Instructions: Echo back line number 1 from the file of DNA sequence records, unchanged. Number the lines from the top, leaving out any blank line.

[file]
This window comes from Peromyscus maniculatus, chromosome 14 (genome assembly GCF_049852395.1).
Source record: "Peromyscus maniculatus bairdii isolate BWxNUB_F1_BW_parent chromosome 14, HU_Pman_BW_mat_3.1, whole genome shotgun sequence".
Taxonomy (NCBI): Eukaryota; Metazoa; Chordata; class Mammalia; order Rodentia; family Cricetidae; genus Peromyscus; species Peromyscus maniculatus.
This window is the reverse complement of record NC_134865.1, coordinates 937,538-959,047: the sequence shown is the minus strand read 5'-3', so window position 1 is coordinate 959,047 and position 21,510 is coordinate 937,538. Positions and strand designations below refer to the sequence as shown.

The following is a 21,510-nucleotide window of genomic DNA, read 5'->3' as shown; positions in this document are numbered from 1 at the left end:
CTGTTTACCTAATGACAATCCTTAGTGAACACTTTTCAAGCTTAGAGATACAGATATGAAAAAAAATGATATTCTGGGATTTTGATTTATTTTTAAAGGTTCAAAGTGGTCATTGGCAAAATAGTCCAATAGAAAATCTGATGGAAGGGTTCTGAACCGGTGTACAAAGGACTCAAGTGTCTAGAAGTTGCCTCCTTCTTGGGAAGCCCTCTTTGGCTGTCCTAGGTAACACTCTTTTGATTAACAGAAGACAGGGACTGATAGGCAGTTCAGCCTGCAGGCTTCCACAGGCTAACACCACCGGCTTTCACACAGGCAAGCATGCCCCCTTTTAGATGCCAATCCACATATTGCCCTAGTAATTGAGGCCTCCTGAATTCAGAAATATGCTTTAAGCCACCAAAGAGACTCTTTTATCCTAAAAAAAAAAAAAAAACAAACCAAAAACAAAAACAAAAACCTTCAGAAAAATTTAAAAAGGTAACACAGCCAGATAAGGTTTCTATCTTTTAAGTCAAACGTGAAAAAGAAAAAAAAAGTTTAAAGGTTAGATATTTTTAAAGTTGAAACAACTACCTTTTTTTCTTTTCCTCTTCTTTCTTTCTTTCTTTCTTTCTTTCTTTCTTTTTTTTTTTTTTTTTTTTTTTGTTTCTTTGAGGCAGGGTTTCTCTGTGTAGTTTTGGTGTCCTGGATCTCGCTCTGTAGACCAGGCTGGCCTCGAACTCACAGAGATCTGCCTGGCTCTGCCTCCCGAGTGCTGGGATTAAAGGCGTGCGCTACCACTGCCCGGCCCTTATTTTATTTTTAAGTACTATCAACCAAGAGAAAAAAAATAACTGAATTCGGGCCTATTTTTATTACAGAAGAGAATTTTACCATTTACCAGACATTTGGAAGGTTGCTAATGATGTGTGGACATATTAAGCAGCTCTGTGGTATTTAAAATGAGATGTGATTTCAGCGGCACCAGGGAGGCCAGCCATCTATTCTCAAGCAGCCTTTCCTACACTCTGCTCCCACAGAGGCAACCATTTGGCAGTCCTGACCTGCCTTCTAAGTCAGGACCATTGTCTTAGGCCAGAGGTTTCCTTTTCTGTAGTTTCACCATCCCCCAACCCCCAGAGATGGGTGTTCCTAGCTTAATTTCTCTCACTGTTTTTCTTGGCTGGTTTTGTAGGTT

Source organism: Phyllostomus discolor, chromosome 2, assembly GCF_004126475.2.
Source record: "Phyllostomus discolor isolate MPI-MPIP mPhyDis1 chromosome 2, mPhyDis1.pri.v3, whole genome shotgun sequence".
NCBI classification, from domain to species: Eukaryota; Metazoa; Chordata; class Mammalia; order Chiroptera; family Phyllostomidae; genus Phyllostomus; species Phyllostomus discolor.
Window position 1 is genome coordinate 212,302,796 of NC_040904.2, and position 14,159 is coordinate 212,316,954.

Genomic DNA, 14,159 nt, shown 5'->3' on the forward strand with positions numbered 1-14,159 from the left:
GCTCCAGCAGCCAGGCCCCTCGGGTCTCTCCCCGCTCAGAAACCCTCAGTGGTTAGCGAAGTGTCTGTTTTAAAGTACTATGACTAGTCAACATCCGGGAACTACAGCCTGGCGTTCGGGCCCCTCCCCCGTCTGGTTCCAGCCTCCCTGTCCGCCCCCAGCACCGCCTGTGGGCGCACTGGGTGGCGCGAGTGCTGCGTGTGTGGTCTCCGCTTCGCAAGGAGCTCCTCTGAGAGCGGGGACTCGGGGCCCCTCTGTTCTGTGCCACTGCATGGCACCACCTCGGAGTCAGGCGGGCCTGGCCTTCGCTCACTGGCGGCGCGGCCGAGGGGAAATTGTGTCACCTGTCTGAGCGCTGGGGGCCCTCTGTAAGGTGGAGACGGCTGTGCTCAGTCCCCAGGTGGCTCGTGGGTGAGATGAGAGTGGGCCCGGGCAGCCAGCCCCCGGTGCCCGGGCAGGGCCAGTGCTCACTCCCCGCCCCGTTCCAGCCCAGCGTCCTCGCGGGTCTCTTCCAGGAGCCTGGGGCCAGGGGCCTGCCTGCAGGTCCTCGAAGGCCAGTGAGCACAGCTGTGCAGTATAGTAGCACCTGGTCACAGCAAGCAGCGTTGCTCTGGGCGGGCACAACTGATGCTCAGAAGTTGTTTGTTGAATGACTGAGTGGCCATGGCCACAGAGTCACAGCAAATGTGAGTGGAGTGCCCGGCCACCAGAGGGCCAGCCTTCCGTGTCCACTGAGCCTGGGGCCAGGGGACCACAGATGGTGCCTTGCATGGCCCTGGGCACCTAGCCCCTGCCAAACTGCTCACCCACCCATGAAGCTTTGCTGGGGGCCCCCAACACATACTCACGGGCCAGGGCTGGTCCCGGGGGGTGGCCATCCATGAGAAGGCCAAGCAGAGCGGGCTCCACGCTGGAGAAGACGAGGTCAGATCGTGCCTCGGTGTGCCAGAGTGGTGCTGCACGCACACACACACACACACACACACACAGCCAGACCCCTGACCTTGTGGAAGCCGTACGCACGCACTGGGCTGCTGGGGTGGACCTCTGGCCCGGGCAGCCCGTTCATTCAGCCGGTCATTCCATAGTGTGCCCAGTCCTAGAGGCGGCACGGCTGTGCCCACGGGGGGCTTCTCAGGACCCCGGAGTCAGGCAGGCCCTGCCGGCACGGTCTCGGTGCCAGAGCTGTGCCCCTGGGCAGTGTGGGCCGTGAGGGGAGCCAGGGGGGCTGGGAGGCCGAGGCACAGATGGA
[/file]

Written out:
This window comes from Peromyscus maniculatus, chromosome 14 (genome assembly GCF_049852395.1).